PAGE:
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Title: "Ruhe, jetzt spreche ich" : zur Reflexion engagierter Autorschaft in Elfriede Jelineks Todsündenzyklus
Author: Tuschling, Jeanine Katharina
Awarding Body: University of Warwick
Current Institution: University of Warwick
Date of Award: 2010
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Abstract:
Elfriede Jelinek is one of the few German-speaking contemporary authors who have attracted intense attention of both critics and scholars while being alive. After the Nobel Prize for Literature in 2004 even more analyses on her works have been published. In spite of her apparent presence in the public realm, critics tend to read her works as "authorless" texts, in which the narrative voices merge and make it impossible to discern either personal or authorial voices. The author's concern with post-modern and poststructuralist theories such as Roland Barthes' have reinforced the tendency to marginalize the topic of authorship in Jelinek scholarship. This thesis aims to analyse authorial voices and motives in Jelinek's prose texts Lust, Gier and Neid and to contextualize them with the images of the author that were produced outside the texts, namely in the media and in literary criticism. I would thereby like to demonstrate that these figurations form an important connection between text and context and help provide an insight into central motifs of Jelinek's works. The abovementioned novels are suitable for such an analysis, as they help establish a line of development of the authorship motif throughout the three decades of Jelinek's literary production. Furthermore, this analysis closes an existing gap in research on Jelinek as there exists no study that compares the three novels. The novel Gier has so far mostly been ignored by research and there are very few studies on the online project Neid. Dealing with prose texts instead of plays has the advantage of being able to highlight the function of the narrative comment that has developed into an authorial voice over time. The purpose of this study is neither the revision of the existence of the criticism of the notions of the author or the subject within the texts nor shall it be to establish a biographical link between aesthetics and author. The idea is to show that Jelinek considers the relationship between life and literature, between author and public as essential mechanisms of power. These cannot just be annihilated through criticising them, or by declaring the author as irrelevant. Jelinek's reflections on authorship are based on a cultural critique that deals with the conceptualisation of bourgeois subjectivity and thereafter with the notion of the authorial discourse. Jelinek's authorial criticism draws on Foucault's theoretical writings on the social and historical genesis of the notion of authorship that he has coined in the term 'author-function'. Questioning the instance of the speaker, Jelinek simultaneously reflects on the conditions and strategies of authorization of who is speaking. Jelinek's literary self-reflections speak of an authorial self-understanding that could be seen as a derivative form of engaged writing stemming from a reading of Adorno's Negative Dialectics. Drawing on Adorno, Jelinek develops a negative aesthetics that influences her authorial concept. She does not aim to develop an aesthetics suggesting a positive form of seemingly free engaged writing, but a mise-en-scène of the paradoxical constitution of authorship in modern capitalism.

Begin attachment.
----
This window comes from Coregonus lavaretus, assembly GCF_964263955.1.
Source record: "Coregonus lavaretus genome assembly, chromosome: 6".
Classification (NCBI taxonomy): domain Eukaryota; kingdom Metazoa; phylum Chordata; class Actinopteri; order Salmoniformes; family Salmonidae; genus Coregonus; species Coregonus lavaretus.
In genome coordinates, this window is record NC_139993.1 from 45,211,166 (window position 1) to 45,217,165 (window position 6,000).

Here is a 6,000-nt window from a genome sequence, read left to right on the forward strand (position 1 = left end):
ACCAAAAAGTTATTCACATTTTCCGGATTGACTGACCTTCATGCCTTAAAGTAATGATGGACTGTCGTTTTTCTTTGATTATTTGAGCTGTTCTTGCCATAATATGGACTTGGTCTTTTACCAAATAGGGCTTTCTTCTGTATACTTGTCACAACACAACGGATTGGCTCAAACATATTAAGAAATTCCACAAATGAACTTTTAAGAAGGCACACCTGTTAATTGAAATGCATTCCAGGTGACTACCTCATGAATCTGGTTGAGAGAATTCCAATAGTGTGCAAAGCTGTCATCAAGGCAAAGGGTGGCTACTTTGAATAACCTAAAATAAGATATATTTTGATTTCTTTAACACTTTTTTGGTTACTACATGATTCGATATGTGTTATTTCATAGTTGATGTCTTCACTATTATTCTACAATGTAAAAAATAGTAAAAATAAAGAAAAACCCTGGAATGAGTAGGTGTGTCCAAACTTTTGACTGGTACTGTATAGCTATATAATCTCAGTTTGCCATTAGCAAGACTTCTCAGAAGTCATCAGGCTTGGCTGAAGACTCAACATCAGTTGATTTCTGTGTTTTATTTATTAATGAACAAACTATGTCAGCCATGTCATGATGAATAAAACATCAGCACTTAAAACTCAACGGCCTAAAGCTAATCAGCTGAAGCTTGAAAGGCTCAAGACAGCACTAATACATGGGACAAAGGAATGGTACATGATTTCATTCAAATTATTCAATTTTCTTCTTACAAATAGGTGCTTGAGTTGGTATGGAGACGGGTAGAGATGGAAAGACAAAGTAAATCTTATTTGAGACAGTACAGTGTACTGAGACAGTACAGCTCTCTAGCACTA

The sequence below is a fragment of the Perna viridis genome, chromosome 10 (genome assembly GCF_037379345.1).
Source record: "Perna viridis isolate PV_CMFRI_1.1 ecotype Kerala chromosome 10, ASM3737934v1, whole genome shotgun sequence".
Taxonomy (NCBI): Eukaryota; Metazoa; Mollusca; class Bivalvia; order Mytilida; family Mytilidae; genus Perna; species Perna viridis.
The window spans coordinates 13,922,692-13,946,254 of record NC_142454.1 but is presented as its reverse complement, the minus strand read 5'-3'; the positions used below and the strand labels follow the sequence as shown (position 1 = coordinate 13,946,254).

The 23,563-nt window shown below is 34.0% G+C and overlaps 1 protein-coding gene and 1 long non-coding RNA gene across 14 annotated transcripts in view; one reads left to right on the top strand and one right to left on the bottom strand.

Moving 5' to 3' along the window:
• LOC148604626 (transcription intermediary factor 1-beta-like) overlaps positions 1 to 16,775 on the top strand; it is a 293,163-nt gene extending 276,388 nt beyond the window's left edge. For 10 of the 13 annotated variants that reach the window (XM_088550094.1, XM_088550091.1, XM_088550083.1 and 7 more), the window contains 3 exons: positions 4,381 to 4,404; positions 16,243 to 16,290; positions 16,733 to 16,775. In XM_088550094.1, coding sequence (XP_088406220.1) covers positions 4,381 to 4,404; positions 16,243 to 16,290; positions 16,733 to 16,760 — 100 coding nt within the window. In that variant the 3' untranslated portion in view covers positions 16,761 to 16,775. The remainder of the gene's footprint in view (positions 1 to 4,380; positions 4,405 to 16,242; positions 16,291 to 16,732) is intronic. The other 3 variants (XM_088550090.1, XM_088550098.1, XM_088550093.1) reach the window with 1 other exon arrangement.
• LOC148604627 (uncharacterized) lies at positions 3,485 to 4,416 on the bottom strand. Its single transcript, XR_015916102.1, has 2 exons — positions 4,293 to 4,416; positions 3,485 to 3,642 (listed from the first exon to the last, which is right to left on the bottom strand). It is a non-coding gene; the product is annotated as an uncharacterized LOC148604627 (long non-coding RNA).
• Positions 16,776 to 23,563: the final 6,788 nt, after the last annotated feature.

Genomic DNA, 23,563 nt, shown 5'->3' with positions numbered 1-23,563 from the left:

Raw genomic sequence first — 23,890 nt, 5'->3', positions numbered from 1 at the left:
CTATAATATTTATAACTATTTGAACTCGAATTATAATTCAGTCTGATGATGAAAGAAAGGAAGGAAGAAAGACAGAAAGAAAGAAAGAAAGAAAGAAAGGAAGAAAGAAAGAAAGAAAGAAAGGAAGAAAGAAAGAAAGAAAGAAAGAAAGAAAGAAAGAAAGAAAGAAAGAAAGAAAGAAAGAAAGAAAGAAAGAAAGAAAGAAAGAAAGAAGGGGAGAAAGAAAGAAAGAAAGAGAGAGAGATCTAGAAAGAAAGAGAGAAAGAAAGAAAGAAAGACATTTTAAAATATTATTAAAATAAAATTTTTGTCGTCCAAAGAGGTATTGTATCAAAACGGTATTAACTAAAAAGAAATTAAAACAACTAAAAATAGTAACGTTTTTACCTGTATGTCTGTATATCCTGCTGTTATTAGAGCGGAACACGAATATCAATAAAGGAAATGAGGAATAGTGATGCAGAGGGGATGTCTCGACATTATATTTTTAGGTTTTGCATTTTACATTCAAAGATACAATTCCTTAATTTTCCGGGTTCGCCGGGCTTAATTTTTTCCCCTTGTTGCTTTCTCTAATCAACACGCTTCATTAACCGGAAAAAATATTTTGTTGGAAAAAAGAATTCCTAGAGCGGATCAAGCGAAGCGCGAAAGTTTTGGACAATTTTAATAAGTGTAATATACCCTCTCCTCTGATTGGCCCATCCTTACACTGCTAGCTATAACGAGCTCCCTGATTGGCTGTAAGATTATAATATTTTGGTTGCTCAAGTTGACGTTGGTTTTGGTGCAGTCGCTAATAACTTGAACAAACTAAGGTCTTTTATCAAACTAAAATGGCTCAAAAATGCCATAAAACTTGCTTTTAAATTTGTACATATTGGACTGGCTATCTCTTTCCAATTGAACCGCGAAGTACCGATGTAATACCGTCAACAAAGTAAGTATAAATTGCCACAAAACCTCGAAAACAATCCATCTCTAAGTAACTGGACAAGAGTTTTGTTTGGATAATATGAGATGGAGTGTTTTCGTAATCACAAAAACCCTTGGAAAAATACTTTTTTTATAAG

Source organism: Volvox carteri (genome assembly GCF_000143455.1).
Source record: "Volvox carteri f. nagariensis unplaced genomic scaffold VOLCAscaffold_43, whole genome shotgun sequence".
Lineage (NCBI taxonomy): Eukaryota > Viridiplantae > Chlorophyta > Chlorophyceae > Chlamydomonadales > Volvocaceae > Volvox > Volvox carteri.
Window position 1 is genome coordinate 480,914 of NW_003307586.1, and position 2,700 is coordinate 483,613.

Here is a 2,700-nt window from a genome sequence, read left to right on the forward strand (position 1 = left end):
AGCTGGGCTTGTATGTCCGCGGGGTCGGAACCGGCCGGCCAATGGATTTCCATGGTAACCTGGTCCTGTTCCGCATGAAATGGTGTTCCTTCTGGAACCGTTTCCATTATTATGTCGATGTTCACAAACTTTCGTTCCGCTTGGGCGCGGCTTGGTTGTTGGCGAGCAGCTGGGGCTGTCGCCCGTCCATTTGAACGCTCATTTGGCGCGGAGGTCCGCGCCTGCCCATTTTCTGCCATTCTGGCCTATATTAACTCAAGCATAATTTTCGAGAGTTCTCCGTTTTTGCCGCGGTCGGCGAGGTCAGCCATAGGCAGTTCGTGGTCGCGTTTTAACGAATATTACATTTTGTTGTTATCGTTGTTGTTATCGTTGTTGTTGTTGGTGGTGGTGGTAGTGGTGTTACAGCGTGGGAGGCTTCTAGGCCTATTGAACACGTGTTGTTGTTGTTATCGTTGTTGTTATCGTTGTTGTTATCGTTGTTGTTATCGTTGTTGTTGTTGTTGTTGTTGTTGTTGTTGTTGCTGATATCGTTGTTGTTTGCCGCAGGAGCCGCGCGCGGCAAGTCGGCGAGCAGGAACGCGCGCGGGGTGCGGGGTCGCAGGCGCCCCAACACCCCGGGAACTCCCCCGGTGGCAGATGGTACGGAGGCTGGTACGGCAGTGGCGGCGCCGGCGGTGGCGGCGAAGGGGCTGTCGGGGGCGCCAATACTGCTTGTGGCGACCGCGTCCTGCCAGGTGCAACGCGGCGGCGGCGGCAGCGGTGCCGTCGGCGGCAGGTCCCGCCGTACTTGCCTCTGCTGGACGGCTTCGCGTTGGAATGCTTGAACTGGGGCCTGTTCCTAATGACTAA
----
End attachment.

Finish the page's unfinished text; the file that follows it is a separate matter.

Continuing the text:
Supervisor: Not available Sponsor: University of Warwick ; Association for German Studies in Great Britain and Ireland ; Women in German Studies (Organization)
Qualification Name: Thesis (Ph.D.) Qualification Level: Doctoral
EThOS ID: uk.bl.ethos.537080  DOI: Not available
Keywords: PT Germanic literature
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